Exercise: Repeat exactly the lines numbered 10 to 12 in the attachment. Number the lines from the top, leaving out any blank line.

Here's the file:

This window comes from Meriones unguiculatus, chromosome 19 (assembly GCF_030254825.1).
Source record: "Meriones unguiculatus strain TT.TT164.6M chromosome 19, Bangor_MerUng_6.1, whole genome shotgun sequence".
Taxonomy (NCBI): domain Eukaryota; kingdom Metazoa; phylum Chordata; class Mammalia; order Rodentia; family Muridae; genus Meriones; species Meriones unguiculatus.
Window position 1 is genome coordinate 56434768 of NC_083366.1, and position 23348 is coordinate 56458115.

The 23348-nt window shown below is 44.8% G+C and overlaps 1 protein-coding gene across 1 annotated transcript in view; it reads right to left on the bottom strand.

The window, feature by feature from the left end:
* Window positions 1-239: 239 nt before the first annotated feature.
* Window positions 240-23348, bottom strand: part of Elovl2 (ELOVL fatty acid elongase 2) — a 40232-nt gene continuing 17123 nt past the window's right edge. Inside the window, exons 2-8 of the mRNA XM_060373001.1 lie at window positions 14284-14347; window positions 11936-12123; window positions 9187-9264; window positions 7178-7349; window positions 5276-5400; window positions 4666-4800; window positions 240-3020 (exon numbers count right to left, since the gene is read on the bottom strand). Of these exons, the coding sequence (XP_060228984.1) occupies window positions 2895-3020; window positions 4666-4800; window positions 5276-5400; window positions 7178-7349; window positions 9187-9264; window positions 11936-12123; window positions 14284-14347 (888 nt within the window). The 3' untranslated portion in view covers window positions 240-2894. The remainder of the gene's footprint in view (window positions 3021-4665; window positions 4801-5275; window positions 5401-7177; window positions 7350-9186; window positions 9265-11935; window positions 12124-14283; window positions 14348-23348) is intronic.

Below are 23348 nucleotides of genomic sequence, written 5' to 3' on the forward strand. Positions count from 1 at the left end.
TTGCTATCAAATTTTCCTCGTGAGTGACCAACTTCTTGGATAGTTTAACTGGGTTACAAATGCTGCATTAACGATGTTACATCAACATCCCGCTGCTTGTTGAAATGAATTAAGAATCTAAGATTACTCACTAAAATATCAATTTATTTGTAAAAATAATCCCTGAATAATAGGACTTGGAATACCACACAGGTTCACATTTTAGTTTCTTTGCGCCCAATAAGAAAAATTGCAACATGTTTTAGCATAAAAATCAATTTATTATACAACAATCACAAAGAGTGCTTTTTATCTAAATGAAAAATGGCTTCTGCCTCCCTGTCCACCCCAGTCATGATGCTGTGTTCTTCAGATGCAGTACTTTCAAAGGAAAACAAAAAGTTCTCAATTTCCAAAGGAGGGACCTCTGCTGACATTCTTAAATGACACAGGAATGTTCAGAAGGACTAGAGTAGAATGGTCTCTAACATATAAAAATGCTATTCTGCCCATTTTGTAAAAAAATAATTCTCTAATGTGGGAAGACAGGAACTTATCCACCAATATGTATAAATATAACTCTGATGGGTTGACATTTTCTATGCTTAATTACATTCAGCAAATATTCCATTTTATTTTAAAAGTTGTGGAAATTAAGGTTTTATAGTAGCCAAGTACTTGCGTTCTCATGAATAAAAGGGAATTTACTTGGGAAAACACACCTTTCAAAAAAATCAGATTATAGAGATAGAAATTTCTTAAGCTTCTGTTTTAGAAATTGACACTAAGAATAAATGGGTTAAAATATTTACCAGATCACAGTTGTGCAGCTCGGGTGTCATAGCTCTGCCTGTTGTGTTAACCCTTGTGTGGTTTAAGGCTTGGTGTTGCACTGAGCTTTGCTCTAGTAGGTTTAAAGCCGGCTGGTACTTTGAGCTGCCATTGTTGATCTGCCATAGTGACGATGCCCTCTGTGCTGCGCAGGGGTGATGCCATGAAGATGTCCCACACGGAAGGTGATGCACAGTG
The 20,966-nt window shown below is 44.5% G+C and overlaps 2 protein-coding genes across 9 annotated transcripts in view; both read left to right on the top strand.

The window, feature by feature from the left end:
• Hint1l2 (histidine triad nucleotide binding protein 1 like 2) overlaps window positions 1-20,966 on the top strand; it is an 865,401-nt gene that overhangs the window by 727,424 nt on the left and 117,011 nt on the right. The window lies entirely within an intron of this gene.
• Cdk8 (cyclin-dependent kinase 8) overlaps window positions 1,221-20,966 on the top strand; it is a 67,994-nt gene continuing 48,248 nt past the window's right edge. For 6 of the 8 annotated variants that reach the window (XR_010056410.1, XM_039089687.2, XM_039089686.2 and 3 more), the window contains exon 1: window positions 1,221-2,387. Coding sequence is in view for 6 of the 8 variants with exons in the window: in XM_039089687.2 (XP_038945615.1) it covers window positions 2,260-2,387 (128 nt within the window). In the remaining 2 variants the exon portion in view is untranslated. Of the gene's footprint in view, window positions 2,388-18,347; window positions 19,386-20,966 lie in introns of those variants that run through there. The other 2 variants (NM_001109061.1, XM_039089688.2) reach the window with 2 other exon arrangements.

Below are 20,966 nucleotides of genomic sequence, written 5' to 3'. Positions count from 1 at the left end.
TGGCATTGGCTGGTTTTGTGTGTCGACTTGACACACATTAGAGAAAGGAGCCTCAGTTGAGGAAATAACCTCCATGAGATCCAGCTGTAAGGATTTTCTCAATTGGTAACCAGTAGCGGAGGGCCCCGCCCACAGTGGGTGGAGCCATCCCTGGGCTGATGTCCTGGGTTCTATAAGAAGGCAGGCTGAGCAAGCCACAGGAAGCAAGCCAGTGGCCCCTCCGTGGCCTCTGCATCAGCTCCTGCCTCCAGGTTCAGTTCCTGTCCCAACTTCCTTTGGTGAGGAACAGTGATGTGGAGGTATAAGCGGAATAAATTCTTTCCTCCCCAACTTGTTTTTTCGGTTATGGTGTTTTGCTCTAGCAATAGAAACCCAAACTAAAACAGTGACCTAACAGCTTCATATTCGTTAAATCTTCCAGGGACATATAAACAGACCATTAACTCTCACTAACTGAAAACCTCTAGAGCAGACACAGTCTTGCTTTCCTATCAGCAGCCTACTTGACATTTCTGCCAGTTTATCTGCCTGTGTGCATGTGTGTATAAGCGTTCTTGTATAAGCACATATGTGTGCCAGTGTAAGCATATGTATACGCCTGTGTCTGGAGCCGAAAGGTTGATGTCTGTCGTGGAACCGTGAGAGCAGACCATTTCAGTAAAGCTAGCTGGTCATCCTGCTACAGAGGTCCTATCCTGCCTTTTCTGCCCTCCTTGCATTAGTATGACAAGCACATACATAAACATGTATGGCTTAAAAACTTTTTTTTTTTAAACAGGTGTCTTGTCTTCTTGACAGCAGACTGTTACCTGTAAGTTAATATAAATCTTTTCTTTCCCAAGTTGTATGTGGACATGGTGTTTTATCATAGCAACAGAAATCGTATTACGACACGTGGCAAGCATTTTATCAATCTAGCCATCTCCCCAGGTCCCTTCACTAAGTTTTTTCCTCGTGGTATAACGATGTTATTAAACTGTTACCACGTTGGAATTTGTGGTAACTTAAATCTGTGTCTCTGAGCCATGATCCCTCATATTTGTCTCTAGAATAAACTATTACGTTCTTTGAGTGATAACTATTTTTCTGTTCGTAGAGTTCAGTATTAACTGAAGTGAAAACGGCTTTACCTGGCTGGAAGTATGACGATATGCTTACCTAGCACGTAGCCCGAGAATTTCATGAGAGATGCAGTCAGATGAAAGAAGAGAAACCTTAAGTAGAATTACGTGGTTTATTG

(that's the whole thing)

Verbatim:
TTGCTATCAAATTTTCCTCGTGAGTGACCAACTTCTTGGATAGTTTAACTGGGTTACAAATGCTGCATTAACGATGTTACATCAACATCCCGCTGCTTGTTGAAATGAATTAAGAATCTAAGATTACTCACTAAAATATCAATTTATTTGTAAAAATAATCCCTGAATAATAGGACTTGGAATACCACACAGGTTCACATTTTAGTTTCTTTGCGCCCAATAAGAAAAATTGCAACATGTTTTAGCATAAAAATCAATTTATTATACAACAATCACAAAGAGTGCTTTTTATCTAAATGAAAAATGGCTTCTGCCTCCCTGTCCACCCCAGTCATGATGCTGTGTTCTTCAGATGCAGTACTTTCAAAGGAAAACAAAAAGTTCTCAATTTCCAAAGGAGGGACCTCTGCTGACATTCTTAAATGACACAGGAATGTTCAGAAGGACTAGAGTAGAATGGTCTCTAACATATAAAAATGCTATTCTGCCCATTTTGTAAAAAAATAATTCTCTAATGTGGGAAGACAGGAACTTATCCACCAATATGTATAAATATAACTCTGATGGGTTGACATTTTCTATGCTTAATTACATTCAGCAAATATTCCATTTTATTTTAAAAGTTGTGGAAATTAAGGTTTTATAGTAGCCAAGTACTTGCGTTCTCATGAATAAAAGGGAATTTACTTGGGAAAACACACCTTTCAAAAAAATCAGATTATAGAGATAGAAATTTCTTAAGCTTCTGTTTTAGAAATTGACACTAAGAATAAATGGGTTAAAATATTTACCAGATCACAGTTGTGCAGCTCGGGTGTCATAGCTCTGCCTGTTGTGTTAACCCTTGTGTGGTTTAAGGCTTGGTGTTGCACTGAGCTTTGCTCTAGTAGGTTTAAAGCCGGCTGGTACTTTGAGCTGCCATTGTTGATCTGCCATAGTGACGATGCCCTCTGTGCTGCGCAGGGGTGATGCCATGAAGATGTCCCACACGGAAGGTGATGCACAGTG
The 20,966-nt window shown below is 44.5% G+C and overlaps 2 protein-coding genes across 9 annotated transcripts in view; both read left to right on the top strand.

The window, feature by feature from the left end: